Election '97: THE HURRIED VOTER'S GUIDE

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THE CAMPAIGN

The Conservatives claimed Labour was in "open warfare" over privatisation. After Tony Balir indicated the party would go ahead with more privatisations, possibly including air traffic control, the Tories published a speech from the opposition transport spokesman, Andrew Smith, to last year's party conference. In it he said that "our air is not for sale".

Labour scored on tax after Mr Major claimed the tax burden had remained the same since the last election. An independent report from the Institute of Fiscal Studies said that the average family was, in fact, paying pounds 7 per week more than at the last election.

Both parties celebrated five years since the last election, the Conservatives by noting their triumphs and Labour by noting Tory failures.

Martin Bell, the war correspondent standing against Neil Hamilton in Tatton, resigned from the BBC yesterday. He told journalists he had tried to hand in his resignation last November but it had been rejected. Then he went on a walkabout to try to win votes.

Seven senior businessmen backed Liberal Democrat policies as the most likely of the major parties' proposals to build a successful and stable economy.

In a letter in today's Financial Times, they said its agenda as "credible, practical and ultimately beneficial to British business and the economy".

KEY ARGUMENTS

The deputy Prime Minister, Michael Heseltine, set the tone by claiming that the Labour leader could not cope with election politics.

Praising John Major, he said: "This Prime Minister can take the pressure. Tony Blair is cracking under the strain."

Mr Blair retorted that the Conservatives were "a desperate group of people".

"You will see they will try to scare people and frighten people about me. We have to carry on with the message of hope," he said.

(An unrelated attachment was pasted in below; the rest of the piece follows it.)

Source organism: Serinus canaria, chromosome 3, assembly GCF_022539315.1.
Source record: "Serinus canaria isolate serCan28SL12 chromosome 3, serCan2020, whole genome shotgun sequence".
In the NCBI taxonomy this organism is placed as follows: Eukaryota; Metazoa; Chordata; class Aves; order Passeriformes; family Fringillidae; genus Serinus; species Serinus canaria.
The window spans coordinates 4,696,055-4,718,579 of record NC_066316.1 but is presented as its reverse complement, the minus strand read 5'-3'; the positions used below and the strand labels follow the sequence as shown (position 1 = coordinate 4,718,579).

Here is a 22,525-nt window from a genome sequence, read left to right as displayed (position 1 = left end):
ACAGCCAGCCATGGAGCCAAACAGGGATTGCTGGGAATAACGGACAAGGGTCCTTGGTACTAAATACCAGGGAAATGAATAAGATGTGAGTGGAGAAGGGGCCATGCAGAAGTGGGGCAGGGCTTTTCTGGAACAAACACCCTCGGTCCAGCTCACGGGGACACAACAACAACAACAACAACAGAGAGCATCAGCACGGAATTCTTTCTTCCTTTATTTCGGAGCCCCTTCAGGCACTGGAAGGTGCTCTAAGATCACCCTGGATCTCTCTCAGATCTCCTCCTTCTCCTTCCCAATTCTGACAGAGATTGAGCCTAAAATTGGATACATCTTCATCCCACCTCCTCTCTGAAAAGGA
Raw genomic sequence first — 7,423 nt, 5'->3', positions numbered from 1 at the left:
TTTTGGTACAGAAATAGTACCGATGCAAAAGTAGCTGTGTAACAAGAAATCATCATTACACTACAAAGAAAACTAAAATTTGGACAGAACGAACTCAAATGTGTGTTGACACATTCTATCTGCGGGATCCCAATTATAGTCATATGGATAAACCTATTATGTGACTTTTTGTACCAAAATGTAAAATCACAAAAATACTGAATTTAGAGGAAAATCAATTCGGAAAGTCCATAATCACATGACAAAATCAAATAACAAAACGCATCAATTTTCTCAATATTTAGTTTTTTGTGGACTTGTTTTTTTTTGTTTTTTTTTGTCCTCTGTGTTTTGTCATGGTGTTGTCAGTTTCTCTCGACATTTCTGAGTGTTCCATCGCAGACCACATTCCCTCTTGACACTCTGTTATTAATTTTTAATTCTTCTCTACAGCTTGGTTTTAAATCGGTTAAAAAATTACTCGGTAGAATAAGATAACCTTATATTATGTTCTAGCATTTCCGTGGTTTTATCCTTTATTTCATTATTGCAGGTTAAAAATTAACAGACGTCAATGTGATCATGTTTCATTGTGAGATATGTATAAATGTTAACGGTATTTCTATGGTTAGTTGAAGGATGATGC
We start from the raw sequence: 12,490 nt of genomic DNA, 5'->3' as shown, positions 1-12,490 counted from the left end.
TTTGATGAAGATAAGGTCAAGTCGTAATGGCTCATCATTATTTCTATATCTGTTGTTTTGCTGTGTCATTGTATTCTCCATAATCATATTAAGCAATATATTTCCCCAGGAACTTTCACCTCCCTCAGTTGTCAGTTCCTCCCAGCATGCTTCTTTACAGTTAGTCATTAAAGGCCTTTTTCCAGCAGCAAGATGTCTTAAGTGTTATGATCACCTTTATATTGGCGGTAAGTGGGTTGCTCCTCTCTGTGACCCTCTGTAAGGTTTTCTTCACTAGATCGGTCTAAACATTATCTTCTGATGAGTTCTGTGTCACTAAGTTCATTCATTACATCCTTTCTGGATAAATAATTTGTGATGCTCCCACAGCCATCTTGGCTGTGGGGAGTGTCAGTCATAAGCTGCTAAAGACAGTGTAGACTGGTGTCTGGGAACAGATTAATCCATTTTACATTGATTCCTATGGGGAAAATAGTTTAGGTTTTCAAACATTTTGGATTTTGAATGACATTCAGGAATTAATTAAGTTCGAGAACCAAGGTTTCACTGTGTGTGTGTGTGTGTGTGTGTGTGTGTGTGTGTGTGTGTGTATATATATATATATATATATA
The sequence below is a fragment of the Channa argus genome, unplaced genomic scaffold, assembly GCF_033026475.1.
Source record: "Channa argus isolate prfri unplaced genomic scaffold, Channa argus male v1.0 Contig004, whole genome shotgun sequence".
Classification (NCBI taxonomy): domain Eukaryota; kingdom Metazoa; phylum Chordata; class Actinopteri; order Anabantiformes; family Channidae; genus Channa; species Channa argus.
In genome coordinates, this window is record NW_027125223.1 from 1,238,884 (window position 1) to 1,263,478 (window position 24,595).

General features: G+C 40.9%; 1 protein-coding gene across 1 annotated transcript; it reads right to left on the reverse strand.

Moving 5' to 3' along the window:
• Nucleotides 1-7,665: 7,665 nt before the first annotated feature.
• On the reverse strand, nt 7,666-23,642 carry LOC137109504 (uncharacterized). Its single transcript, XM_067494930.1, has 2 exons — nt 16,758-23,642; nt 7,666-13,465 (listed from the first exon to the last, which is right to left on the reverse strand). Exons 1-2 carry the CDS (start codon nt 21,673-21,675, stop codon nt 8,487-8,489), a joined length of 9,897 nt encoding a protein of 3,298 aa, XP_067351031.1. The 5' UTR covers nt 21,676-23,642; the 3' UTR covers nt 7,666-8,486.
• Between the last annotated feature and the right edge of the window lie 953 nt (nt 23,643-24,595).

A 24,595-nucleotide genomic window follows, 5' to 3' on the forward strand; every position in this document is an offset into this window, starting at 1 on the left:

Mr Major carried on in the same vein, accusing Labour of "hypocrisy" on tax. Gordon Brown, the shadow Chancellor, responded in kind with his own claim that the Prime Minister had told lies over the issue.

Baroness Thatcher, out campaigning in Aldershot, also had some comments on Mr Blair. "He is trying to take over my policies, it is a kind of conversion of convenience," she said.

But Labour's former deputy leader, Roy Hattersley, said Mr Blair was trying to imitate Baroness Thatcher's techniques. "He is not a leader who allows compromise. He pursues his aims with the ruthlessness that characterised Mrs Thatcher," he said.

GOOD DAY BAD DAY

John Major was on form on the fifth anniversary of his election. The Conservatives appeared to have rattled Labour over privatisation and policy changes, and the Prime Minister cheerfully quipped back at hecklers as he toured South Wales. A man who resented his attack on Labour shouted "bollocks", to which Mr Major replied: "That is the most intelligent remark I have heard from the Labour Party in this whole campaign."

Paddy Ashdown attracted some criticism when a woman was kept out of a Liberal Democrat "open" discussion in Twickenham, west London because, according to a party official, she wanted to make "a political point".

Mr Ashdown had begun the session by saying: "I am on a mission to build a bridge between the people and the politicians.

"It's about time we had politicians with ears open."

ONE TO REMEMBER

Tony Blair joined dozens of happy schoolchildren for a photograph on a brightly coloured barge in Bristol, and Sian Clare of the Press Association was asked to leave her brown coat behind, so as not to spoil the image of the Labour leader and the children smiling in the sunshine. "We are trying to capture the interest of voters," an aide attempted to explain. "We want to provide variety."

HOGWASH

Labour's deputy leader, John Prescott, said on the ITN lunchtime news yesterday: "We don't have a policy of directly wanting to privatise anything, quite frankly, but we will face the realities of what has to be done with public assets." [The solution is] "a combination of practical common sense. I've always stood for that. A bit of the old traditional values and a modern setting, and I'm quite happy to stand by that."

THE OTHER PARTIES

At the launch of the Alliance Party's manifesto in Northern Ireland, leader Lord Alderdice said the party firmly rejected the "not- an-inch" approach to politics. The Alliance propose a regional power-sharing government for Northern Ireland and a bill of rights to prevent discrimination.

The row over SNP spending continued, with economist Jim Stevens denying that he had supported the party's predictions.

Actors Corin and Vanessa Redgrave launched a "Charter for Basic Rights", on which a candidate will stand in the election, and warned that Britain risked falling victim to "pinstripe fascism".

MEDIA STAR

Baroness Thatcher relished her return to the campaign trail in Dorset, saying "I am fighting fit, it is marvellous to be here, I have fought 11 elections and it is marvellous to be out meeting people".

She chastised those who raised questions about Neil Hamilton: "Why are you going on and on and on about this?" Lady Thatcher asked, before condemning the journalists in Biblical style.

"Only someone who is perfect themselves can level charges against him," she said.

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